Friday, May 15, 2020
Abortion: A Feminist Polemic Bioethics is the study of widely disputed ethical issues that stem from the contentions brought about by modern advancements in biology and medicine. The fieldÃ¢â¬â¢s focus on ethical healthcare and life sciences is specifically relevant to the vehement polemic regarding abortion. This argument has amassed a vast and varied following of individuals and groups, motivated by feminism, religious ethics, politics and medical ethics. I have chosen a feminist focus for my inquiry and aim to shed light on the opinions offered by many areas of feminism. I have chosen several questions to help my research: why is abortion an ethical issue?; what are the feminist points of view concerning abortion?; what has been the impact of feminism on women s access to abortion? Why is abortion an ethical issue? Abortion is defined as Ã¢â¬Å"the expulsion or removal from the womb of a developing embryo or fetus in the period before it is capable of independent survivalÃ¢â¬ . Definitions of abortion vary within countries as well as among different institutions. Often societal and political opinions of abortion are reflected in the language used to refer to the procedure. Personhood is defined as the status of being a person. The idea of personhood is particularly controversial within various realms of philosophy, bioethics and law and is specifically relevant to the contention regarding abortion. Commencement of personhood is defined as: the point at which human life is considered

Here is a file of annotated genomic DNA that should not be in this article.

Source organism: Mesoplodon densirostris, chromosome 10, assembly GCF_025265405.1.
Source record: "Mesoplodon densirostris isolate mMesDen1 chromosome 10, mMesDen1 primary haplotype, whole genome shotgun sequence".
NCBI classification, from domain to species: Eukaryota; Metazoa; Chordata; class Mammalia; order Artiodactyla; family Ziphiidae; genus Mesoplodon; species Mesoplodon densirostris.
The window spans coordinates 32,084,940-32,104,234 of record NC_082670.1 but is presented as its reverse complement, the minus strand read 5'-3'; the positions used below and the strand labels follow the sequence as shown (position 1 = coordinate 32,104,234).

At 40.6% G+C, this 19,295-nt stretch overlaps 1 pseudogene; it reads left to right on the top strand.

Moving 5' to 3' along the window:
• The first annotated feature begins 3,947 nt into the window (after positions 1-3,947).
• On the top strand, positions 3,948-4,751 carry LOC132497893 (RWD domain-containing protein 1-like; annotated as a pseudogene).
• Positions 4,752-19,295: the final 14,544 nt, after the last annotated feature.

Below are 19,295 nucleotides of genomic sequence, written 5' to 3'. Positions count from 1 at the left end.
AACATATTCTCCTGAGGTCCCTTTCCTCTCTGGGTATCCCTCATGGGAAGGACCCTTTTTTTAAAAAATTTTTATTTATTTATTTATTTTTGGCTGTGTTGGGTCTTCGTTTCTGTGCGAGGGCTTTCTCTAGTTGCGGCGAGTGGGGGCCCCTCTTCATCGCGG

Wednesday, May 6, 2020